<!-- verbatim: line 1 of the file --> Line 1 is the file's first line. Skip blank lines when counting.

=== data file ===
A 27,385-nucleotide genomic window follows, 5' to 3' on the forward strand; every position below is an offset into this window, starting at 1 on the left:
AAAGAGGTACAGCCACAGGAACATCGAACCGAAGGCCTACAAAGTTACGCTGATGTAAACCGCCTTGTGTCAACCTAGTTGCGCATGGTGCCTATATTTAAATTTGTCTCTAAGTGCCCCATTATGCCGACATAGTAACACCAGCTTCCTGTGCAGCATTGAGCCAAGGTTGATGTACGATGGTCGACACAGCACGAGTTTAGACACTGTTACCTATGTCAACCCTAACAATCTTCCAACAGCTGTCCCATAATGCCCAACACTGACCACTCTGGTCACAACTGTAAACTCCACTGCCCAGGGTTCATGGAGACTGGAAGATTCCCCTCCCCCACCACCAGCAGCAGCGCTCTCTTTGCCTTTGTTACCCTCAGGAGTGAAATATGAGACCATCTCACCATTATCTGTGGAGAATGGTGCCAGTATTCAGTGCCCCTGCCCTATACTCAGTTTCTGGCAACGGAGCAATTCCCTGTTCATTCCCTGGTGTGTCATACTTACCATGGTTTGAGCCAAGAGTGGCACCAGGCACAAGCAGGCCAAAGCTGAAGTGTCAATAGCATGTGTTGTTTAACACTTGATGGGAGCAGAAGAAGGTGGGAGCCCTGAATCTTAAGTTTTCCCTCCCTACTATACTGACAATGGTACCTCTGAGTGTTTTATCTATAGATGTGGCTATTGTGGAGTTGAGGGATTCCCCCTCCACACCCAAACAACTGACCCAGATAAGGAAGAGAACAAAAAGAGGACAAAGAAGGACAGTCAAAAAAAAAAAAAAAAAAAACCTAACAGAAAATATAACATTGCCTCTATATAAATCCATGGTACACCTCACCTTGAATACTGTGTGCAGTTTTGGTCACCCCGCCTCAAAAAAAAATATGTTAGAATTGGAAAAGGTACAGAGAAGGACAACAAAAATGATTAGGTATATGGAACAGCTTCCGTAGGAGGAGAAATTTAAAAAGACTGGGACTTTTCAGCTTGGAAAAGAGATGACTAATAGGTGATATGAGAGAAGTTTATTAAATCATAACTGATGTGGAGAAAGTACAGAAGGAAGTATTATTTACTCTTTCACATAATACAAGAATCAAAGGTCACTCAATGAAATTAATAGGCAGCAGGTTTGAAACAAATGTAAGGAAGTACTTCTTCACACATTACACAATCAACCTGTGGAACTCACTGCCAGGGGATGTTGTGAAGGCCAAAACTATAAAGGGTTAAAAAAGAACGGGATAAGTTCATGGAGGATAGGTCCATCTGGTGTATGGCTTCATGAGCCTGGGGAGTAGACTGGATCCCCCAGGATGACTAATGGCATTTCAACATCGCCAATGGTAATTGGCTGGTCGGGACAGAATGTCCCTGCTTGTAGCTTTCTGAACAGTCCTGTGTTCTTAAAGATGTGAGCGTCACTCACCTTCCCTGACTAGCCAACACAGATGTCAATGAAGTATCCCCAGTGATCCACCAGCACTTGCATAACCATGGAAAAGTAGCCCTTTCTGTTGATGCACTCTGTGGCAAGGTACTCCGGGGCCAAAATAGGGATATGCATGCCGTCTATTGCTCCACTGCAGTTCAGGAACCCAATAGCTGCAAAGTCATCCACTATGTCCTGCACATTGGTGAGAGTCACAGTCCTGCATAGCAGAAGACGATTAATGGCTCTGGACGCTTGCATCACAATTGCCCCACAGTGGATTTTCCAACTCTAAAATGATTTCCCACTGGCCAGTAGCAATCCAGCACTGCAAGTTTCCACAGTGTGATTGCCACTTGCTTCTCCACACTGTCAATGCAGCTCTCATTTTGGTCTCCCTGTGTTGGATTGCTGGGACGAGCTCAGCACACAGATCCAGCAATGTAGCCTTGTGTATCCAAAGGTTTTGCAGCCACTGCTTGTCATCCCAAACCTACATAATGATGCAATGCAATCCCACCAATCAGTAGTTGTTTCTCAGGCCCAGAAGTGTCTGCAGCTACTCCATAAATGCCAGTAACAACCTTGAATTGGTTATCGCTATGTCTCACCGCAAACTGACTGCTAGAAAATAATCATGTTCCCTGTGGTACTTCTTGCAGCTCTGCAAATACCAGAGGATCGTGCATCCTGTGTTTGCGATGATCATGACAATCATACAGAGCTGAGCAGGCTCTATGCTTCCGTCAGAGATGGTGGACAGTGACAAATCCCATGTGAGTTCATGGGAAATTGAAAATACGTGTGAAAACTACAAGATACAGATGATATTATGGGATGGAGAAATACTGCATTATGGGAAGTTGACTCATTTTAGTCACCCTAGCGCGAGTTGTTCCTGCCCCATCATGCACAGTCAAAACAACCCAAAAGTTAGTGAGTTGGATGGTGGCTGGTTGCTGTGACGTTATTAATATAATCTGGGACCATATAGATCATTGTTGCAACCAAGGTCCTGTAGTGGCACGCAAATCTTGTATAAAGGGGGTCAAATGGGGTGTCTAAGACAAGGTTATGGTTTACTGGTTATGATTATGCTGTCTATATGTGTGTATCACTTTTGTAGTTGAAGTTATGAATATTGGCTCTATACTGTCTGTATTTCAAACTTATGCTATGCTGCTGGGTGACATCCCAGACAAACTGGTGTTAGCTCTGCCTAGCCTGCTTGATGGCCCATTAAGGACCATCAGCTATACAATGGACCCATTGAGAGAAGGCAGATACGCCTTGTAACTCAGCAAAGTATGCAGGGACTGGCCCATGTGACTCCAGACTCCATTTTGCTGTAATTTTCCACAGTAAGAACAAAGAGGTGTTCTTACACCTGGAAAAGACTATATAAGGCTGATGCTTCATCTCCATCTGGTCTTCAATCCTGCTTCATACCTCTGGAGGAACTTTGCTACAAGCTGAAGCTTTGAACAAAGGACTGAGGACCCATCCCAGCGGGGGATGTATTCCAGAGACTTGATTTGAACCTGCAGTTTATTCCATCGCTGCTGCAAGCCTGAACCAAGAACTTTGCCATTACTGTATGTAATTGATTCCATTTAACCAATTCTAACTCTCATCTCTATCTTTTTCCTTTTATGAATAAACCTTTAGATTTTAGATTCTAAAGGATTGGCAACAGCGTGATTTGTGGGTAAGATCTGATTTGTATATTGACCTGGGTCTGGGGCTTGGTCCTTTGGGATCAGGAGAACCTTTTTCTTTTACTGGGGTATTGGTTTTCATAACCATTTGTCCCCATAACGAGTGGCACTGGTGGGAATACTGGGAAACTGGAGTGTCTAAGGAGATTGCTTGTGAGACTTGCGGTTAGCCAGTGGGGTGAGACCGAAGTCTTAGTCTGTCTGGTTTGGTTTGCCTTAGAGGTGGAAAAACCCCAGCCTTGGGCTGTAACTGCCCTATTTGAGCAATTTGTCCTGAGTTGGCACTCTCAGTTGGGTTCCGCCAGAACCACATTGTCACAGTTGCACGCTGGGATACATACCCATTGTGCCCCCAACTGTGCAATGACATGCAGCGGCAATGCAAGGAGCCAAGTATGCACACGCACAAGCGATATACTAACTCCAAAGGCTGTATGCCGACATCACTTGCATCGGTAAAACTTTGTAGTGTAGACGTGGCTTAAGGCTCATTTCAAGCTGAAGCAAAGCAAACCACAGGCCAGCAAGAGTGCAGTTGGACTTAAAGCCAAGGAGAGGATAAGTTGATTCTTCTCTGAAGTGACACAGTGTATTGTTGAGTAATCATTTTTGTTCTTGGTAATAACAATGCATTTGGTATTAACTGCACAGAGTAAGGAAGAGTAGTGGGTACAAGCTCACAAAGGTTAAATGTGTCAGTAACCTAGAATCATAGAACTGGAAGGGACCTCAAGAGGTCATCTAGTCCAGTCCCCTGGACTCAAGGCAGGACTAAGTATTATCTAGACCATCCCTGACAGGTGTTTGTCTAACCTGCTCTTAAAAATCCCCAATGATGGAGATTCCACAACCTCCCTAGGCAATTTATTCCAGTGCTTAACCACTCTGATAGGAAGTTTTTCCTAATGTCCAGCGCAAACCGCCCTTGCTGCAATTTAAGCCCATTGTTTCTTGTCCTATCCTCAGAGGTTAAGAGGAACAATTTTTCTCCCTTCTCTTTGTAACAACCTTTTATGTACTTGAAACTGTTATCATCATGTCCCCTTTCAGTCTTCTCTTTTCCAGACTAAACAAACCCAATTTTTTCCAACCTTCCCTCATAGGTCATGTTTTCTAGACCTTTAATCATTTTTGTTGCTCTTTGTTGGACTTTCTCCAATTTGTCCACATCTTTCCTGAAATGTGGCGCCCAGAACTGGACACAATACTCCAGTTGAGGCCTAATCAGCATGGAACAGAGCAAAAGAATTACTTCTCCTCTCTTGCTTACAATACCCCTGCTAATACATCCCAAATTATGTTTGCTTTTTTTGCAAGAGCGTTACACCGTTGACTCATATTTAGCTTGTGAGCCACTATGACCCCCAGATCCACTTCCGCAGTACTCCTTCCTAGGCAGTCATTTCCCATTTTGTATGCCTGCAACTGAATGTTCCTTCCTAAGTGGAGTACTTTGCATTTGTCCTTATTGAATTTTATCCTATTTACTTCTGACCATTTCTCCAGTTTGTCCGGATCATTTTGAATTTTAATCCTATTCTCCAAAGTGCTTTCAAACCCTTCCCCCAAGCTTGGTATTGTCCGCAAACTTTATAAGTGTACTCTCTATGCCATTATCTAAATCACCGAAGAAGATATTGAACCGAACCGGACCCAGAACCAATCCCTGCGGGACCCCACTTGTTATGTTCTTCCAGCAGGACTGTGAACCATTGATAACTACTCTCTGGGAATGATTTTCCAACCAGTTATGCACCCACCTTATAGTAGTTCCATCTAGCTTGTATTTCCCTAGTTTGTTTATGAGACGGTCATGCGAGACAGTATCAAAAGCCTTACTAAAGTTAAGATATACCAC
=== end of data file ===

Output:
A 27,385-nucleotide genomic window follows, 5' to 3' on the forward strand; every position below is an offset into this window, starting at 1 on the left: